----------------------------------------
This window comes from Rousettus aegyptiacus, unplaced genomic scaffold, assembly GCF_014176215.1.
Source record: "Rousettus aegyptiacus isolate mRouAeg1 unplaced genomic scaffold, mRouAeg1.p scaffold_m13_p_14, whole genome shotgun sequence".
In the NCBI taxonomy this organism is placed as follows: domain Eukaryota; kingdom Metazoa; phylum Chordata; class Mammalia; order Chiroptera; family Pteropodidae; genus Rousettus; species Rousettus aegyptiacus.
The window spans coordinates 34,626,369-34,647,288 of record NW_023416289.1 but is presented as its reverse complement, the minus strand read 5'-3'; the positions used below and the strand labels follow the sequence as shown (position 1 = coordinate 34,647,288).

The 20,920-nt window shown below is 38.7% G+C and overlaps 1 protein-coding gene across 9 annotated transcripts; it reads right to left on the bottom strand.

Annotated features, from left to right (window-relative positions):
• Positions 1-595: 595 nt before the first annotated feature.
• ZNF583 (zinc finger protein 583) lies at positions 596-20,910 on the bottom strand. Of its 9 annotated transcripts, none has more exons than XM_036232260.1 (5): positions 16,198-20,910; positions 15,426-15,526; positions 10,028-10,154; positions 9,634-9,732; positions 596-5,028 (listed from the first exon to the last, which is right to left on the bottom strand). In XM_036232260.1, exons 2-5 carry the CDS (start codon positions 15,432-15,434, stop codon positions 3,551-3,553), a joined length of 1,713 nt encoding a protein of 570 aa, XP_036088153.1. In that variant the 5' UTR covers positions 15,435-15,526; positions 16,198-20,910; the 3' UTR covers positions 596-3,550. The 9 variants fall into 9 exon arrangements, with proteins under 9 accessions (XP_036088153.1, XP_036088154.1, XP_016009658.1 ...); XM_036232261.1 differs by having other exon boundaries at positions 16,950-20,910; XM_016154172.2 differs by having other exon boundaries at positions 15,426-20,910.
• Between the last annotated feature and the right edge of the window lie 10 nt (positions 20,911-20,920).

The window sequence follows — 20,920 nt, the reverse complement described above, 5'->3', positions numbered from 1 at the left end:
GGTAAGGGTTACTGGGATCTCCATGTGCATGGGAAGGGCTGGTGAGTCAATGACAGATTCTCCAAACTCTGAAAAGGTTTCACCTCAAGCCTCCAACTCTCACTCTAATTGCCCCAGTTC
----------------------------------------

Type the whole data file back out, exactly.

This window comes from Rousettus aegyptiacus, unplaced genomic scaffold, assembly GCF_014176215.1.
Source record: "Rousettus aegyptiacus isolate mRouAeg1 unplaced genomic scaffold, mRouAeg1.p scaffold_m13_p_14, whole genome shotgun sequence".
In the NCBI taxonomy this organism is placed as follows: domain Eukaryota; kingdom Metazoa; phylum Chordata; class Mammalia; order Chiroptera; family Pteropodidae; genus Rousettus; species Rousettus aegyptiacus.
The window spans coordinates 34,626,369-34,647,288 of record NW_023416289.1 but is presented as its reverse complement, the minus strand read 5'-3'; the positions used below and the strand labels follow the sequence as shown (position 1 = coordinate 34,647,288).

The 20,920-nt window shown below is 38.7% G+C and overlaps 1 protein-coding gene across 9 annotated transcripts; it reads right to left on the bottom strand.

Annotated features, from left to right (window-relative positions):
• Positions 1-595: 595 nt before the first annotated feature.
• ZNF583 (zinc finger protein 583) lies at positions 596-20,910 on the bottom strand. Of its 9 annotated transcripts, none has more exons than XM_036232260.1 (5): positions 16,198-20,910; positions 15,426-15,526; positions 10,028-10,154; positions 9,634-9,732; positions 596-5,028 (listed from the first exon to the last, which is right to left on the bottom strand). In XM_036232260.1, exons 2-5 carry the CDS (start codon positions 15,432-15,434, stop codon positions 3,551-3,553), a joined length of 1,713 nt encoding a protein of 570 aa, XP_036088153.1. In that variant the 5' UTR covers positions 15,435-15,526; positions 16,198-20,910; the 3' UTR covers positions 596-3,550. The 9 variants fall into 9 exon arrangements, with proteins under 9 accessions (XP_036088153.1, XP_036088154.1, XP_016009658.1 ...); XM_036232261.1 differs by having other exon boundaries at positions 16,950-20,910; XM_016154172.2 differs by having other exon boundaries at positions 15,426-20,910.
• Between the last annotated feature and the right edge of the window lie 10 nt (positions 20,911-20,920).

The window sequence follows — 20,920 nt, the reverse complement described above, 5'->3', positions numbered from 1 at the left end:
GGTAAGGGTTACTGGGATCTCCATGTGCATGGGAAGGGCTGGTGAGTCAATGACAGATTCTCCAAACTCTGAAAAGGTTTCACCTCAAGCCTCCAACTCTCACTCTAATTGCCCCAGTTC